downside risk. In particular, with current sentiment towards
the gold sector ranging from disinterest to pessimism (refer
to the below discussion on gold market sentiment) the probability
of another large down-swing in the prices of gold shares is low.
What would, instead, be more likely is a drop back to near the
May lows or, perhaps, to a few percent below the May lows; and
against this downside risk we must balance the potential for
another multi-year advance of similar magnitude to the one that
unfolded during 2001-2003.
When it comes to gold stocks something else that unfortunately
needs to be taken into account at this time is the very real
potential for another large-scale terrorist attack. As discussed
in our 26th July commentary, gold stocks would probably get hit
hard if the broad stock market tanked UNLESS the reason for the
plunge in the stock market was terrorism, in which case gold
stocks would move sharply higher if the September-2001 experience
was anything to go by. In other words, at this time it might
be appropriate to hold some gold stocks as a hedge against a
financial crisis brought on by the destructive acts of barbaric
Further to the above, we think it's important to be aware of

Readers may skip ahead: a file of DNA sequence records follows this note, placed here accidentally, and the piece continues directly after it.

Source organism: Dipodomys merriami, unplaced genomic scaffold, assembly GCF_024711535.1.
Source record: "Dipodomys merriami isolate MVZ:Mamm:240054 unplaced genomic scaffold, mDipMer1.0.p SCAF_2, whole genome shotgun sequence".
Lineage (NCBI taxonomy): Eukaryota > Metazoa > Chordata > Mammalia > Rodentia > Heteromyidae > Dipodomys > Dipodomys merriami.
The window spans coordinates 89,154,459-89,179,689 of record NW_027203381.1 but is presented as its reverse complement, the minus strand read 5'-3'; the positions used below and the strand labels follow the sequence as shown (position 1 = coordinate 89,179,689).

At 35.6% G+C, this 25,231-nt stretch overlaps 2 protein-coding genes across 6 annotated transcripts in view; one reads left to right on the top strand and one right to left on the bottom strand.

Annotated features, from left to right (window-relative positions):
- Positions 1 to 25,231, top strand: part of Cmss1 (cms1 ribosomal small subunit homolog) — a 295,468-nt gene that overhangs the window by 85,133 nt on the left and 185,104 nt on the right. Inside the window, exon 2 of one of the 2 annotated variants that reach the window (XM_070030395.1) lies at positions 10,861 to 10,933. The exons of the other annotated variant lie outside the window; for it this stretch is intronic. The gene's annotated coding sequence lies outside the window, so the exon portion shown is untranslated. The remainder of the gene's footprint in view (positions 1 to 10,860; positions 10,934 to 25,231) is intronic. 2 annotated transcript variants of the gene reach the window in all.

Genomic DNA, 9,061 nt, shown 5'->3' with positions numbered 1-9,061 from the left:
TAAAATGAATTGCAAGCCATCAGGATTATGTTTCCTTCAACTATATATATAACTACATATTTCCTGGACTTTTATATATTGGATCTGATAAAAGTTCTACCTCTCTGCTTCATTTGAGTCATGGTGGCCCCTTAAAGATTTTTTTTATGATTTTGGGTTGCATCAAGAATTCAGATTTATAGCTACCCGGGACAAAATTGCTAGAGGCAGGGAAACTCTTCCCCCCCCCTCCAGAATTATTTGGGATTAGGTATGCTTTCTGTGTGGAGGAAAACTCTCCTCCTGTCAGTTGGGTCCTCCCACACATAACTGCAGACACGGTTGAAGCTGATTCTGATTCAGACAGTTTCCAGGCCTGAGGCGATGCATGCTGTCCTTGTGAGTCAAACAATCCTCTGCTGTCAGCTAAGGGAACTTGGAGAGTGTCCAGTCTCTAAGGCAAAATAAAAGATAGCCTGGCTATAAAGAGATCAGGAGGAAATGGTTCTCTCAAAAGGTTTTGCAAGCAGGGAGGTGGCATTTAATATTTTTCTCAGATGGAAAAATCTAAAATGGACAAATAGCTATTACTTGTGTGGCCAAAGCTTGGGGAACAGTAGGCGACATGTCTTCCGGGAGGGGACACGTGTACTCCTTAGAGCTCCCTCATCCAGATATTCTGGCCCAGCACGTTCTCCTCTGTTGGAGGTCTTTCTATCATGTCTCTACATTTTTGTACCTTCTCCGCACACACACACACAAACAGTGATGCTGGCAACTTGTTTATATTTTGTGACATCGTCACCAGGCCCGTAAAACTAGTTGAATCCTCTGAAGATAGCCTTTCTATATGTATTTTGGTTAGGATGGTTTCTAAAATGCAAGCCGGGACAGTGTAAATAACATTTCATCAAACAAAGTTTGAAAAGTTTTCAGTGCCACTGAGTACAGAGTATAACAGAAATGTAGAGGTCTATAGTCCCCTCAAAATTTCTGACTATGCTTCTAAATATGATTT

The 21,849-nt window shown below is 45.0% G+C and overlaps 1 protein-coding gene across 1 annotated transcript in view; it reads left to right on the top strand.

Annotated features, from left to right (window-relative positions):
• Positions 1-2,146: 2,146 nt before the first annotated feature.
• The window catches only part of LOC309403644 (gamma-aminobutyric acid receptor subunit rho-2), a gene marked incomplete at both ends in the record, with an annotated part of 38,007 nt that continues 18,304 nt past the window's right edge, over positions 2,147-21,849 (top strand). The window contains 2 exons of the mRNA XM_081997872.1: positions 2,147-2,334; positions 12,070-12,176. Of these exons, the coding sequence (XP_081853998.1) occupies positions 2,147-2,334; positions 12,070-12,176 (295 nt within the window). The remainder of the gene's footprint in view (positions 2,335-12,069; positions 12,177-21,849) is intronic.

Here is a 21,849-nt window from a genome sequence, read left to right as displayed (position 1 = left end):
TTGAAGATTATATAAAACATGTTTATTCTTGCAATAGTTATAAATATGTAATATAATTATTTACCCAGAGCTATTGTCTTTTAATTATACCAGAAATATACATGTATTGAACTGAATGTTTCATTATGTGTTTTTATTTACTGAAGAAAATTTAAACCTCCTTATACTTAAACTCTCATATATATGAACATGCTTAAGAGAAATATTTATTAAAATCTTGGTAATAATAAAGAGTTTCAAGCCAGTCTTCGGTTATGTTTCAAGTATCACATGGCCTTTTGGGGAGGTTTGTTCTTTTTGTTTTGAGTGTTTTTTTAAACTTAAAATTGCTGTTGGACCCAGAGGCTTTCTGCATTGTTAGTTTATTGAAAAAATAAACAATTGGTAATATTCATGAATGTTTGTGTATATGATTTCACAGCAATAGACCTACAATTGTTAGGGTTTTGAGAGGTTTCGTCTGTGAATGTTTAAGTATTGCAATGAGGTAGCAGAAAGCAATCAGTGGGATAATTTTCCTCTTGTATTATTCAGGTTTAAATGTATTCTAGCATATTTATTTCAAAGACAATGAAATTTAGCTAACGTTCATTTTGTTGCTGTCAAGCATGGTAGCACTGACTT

the downside risks in the gold sector as far as the next several
months are concerned, but not to allow the potential for additional
counter-trend moves in gold and the US$ to completely override
our longer-term views and all other considerations.
Gold Market Sentiment
TSI is not a "gold newsletter,"
but as mentioned in a previous commentary the level of interest
in the TSI web site tends to ebb and flow with the level of interest
in gold-related investments. Specifically, when rising prices
cause the public to become more enthusiastic about gold and gold
shares we see an increase in subscriptions (trial subscriptions
and paid subscriptions) whereas the level of interest in the
TSI service invariably drops off during corrections in the gold
market. In this respect this year's gold market correction has
had a similar effect as the corrections that occurred during
2002 and 2003, and even though the prices of gold and gold stocks
have made a moderate recovery over the past 2.5 months it appears
as if sentiment has remained quite depressed.
Other sentiment indicators paint a similar picture to our experience
at TSI. For example, the commitments of traders (COT) data show
that small traders were only marginally more bullish on gold
with the gold price trading above $400 in July as they were when
gold was trading in the 370s during the first half of May. Also,
the below chart shows that the total assets in the Rydex Precious
Metals Fund are now less than they were when gold and gold
stocks were near their lows in May. In other words, since the
May bottom the public has continued to lose interest in gold-related
investments. This is, of course, bullish from a contrarian perspective
and should help to limit the downside from here because it means
that a lot of the weak hands are out of the market.
12 Aug, 2004